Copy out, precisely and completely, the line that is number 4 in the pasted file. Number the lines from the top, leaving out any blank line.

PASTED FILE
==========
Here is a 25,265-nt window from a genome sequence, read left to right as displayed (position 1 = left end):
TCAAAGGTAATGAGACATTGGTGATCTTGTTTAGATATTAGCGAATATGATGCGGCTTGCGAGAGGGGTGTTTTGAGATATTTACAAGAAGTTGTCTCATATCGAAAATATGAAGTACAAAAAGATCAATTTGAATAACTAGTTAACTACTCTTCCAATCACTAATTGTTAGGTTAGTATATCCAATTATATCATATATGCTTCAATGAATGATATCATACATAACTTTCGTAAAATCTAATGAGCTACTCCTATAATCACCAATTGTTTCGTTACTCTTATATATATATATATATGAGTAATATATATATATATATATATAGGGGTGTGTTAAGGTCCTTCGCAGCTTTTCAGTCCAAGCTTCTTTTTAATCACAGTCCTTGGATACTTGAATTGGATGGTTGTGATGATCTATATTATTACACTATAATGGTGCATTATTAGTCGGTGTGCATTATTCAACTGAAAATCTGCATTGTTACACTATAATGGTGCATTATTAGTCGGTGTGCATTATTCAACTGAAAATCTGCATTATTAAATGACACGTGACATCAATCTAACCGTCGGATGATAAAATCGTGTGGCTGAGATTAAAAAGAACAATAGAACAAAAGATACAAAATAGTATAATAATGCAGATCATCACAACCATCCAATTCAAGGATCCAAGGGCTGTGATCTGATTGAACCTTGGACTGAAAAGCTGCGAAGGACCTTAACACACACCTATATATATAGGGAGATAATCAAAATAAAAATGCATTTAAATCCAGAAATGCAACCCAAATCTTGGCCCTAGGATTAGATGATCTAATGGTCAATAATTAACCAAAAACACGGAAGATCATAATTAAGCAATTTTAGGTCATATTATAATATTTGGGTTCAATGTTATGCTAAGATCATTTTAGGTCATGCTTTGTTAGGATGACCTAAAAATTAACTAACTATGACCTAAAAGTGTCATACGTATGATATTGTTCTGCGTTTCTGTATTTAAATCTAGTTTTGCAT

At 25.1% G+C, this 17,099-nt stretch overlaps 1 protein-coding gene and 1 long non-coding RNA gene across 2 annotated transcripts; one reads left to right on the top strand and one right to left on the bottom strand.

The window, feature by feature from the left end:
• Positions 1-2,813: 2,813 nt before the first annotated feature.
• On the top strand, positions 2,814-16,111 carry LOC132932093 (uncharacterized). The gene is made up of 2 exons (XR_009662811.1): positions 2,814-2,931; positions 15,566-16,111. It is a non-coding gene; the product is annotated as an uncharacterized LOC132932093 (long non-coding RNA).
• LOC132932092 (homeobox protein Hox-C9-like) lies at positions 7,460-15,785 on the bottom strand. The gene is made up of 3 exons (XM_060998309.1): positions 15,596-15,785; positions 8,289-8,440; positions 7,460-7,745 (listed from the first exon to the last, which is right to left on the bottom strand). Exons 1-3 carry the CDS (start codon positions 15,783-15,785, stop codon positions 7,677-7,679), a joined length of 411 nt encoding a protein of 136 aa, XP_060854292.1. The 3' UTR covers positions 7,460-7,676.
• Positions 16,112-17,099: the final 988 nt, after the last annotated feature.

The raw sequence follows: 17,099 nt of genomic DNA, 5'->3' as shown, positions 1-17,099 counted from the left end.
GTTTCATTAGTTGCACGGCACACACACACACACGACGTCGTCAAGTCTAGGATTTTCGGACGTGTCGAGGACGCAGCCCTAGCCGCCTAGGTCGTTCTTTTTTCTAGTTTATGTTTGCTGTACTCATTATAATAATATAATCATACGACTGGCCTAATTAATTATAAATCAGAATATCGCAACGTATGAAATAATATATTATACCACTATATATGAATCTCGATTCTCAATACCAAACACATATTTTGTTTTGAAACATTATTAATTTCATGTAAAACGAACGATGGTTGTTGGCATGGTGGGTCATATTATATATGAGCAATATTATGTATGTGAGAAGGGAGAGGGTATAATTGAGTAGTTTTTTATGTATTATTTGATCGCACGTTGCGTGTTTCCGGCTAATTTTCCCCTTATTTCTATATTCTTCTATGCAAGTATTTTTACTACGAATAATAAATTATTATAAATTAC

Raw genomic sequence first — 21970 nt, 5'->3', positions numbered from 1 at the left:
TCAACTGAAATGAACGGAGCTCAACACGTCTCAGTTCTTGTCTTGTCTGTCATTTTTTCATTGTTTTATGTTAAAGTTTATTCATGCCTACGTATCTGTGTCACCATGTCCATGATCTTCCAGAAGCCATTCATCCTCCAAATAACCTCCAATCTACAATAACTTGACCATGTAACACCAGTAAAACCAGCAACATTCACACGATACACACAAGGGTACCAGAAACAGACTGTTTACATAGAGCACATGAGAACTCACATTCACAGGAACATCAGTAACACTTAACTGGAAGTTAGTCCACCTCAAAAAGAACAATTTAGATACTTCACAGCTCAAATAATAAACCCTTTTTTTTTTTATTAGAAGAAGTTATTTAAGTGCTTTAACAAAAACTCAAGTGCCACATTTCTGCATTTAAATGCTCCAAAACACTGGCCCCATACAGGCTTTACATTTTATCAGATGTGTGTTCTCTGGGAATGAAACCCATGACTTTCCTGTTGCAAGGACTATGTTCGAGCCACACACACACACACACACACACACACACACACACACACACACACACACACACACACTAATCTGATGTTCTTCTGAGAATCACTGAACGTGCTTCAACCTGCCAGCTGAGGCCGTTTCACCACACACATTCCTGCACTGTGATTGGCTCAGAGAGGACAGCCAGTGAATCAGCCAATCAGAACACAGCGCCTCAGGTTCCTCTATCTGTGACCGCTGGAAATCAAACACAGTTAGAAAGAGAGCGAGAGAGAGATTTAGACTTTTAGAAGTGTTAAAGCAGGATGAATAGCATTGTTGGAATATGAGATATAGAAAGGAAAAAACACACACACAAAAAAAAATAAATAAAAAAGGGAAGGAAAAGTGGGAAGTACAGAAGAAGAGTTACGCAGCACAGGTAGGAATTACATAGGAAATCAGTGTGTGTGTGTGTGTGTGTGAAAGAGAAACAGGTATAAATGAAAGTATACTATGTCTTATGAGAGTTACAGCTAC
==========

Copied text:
The window, feature by feature from the left end: